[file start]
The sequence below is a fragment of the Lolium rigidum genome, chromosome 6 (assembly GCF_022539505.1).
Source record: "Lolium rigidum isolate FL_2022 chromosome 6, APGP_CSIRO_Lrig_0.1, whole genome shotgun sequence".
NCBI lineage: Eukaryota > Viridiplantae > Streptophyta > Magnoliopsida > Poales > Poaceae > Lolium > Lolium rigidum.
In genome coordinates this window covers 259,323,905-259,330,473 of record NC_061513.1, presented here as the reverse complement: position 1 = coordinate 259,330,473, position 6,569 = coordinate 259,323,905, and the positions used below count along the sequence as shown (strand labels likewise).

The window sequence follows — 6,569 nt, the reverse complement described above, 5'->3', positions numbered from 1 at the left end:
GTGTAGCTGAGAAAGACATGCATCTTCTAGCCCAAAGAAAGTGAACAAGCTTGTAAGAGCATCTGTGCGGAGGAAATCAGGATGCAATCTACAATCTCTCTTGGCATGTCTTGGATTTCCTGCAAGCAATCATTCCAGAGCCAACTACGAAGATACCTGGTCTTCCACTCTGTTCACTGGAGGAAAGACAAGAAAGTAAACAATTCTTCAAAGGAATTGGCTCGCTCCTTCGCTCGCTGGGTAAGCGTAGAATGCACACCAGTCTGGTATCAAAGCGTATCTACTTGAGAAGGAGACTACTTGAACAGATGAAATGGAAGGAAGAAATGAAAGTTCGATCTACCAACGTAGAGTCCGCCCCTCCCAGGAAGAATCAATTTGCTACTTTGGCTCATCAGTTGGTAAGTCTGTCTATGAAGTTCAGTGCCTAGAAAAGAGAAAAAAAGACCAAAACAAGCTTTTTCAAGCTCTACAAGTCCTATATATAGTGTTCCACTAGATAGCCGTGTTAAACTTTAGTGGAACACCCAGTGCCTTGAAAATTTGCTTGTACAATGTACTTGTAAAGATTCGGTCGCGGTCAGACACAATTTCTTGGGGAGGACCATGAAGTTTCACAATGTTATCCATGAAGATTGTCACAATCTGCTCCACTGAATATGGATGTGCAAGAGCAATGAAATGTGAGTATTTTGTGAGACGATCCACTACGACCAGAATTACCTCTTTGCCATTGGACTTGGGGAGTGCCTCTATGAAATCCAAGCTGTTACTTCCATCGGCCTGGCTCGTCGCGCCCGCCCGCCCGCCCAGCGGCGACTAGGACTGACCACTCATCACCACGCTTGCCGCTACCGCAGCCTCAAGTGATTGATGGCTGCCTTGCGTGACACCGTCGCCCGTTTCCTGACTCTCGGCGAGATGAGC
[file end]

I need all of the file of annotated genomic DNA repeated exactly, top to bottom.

The sequence below is a fragment of the Lolium rigidum genome, chromosome 6 (assembly GCF_022539505.1).
Source record: "Lolium rigidum isolate FL_2022 chromosome 6, APGP_CSIRO_Lrig_0.1, whole genome shotgun sequence".
NCBI lineage: Eukaryota > Viridiplantae > Streptophyta > Magnoliopsida > Poales > Poaceae > Lolium > Lolium rigidum.
In genome coordinates this window covers 259,323,905-259,330,473 of record NC_061513.1, presented here as the reverse complement: position 1 = coordinate 259,330,473, position 6,569 = coordinate 259,323,905, and the positions used below count along the sequence as shown (strand labels likewise).

The window sequence follows — 6,569 nt, the reverse complement described above, 5'->3', positions numbered from 1 at the left end:
GTGTAGCTGAGAAAGACATGCATCTTCTAGCCCAAAGAAAGTGAACAAGCTTGTAAGAGCATCTGTGCGGAGGAAATCAGGATGCAATCTACAATCTCTCTTGGCATGTCTTGGATTTCCTGCAAGCAATCATTCCAGAGCCAACTACGAAGATACCTGGTCTTCCACTCTGTTCACTGGAGGAAAGACAAGAAAGTAAACAATTCTTCAAAGGAATTGGCTCGCTCCTTCGCTCGCTGGGTAAGCGTAGAATGCACACCAGTCTGGTATCAAAGCGTATCTACTTGAGAAGGAGACTACTTGAACAGATGAAATGGAAGGAAGAAATGAAAGTTCGATCTACCAACGTAGAGTCCGCCCCTCCCAGGAAGAATCAATTTGCTACTTTGGCTCATCAGTTGGTAAGTCTGTCTATGAAGTTCAGTGCCTAGAAAAGAGAAAAAAAGACCAAAACAAGCTTTTTCAAGCTCTACAAGTCCTATATATAGTGTTCCACTAGATAGCCGTGTTAAACTTTAGTGGAACACCCAGTGCCTTGAAAATTTGCTTGTACAATGTACTTGTAAAGATTCGGTCGCGGTCAGACACAATTTCTTGGGGAGGACCATGAAGTTTCACAATGTTATCCATGAAGATTGTCACAATCTGCTCCACTGAATATGGATGTGCAAGAGCAATGAAATGTGAGTATTTTGTGAGACGATCCACTACGACCAGAATTACCTCTTTGCCATTGGACTTGGGGAGTGCCTCTATGAAATCCAAGCTGTTACTTCCATCGGCCTGGCTCGTCGCGCCCGCCCGCCCGCCCAGCGGCGACTAGGACTGACCACTCATCACCACGCTTGCCGCTACCGCAGCCTCAAGTGATTGATGGCTGCCTTGCGTGACACCGTCGCCCGTTTCCTGACTCTCGGCGAGATGAGC